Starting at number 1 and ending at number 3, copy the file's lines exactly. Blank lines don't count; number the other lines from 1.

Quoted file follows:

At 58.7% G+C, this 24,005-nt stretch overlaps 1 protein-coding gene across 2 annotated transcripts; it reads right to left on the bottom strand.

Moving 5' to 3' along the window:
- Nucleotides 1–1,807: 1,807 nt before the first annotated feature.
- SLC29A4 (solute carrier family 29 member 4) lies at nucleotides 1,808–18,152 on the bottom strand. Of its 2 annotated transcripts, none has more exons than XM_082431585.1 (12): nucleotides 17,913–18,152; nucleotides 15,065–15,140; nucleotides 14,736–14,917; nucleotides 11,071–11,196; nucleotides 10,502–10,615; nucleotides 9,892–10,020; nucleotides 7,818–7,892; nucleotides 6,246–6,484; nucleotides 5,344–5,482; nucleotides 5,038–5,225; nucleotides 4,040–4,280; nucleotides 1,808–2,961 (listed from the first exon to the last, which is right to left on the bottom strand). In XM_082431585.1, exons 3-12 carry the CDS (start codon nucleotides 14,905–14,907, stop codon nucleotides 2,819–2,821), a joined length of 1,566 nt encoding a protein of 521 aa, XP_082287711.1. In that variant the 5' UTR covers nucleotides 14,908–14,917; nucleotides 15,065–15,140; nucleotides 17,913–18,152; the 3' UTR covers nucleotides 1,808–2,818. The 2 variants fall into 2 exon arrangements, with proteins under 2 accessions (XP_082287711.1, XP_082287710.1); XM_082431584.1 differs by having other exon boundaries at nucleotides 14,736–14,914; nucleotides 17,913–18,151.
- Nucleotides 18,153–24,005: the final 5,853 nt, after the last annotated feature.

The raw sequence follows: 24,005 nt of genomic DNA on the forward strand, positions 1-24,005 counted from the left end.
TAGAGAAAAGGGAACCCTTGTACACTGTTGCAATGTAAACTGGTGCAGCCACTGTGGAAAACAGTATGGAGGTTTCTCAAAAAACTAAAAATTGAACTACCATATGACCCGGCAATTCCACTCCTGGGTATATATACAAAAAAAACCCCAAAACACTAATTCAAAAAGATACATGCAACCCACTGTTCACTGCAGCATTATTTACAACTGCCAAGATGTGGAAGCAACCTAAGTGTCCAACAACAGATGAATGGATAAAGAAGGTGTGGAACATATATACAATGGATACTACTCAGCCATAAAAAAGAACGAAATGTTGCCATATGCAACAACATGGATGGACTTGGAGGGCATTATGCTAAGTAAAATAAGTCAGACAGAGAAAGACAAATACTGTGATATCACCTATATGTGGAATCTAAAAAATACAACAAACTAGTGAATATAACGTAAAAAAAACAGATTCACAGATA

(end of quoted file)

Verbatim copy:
At 58.7% G+C, this 24,005-nt stretch overlaps 1 protein-coding gene across 2 annotated transcripts; it reads right to left on the bottom strand.

Moving 5' to 3' along the window:
- Nucleotides 1–1,807: 1,807 nt before the first annotated feature.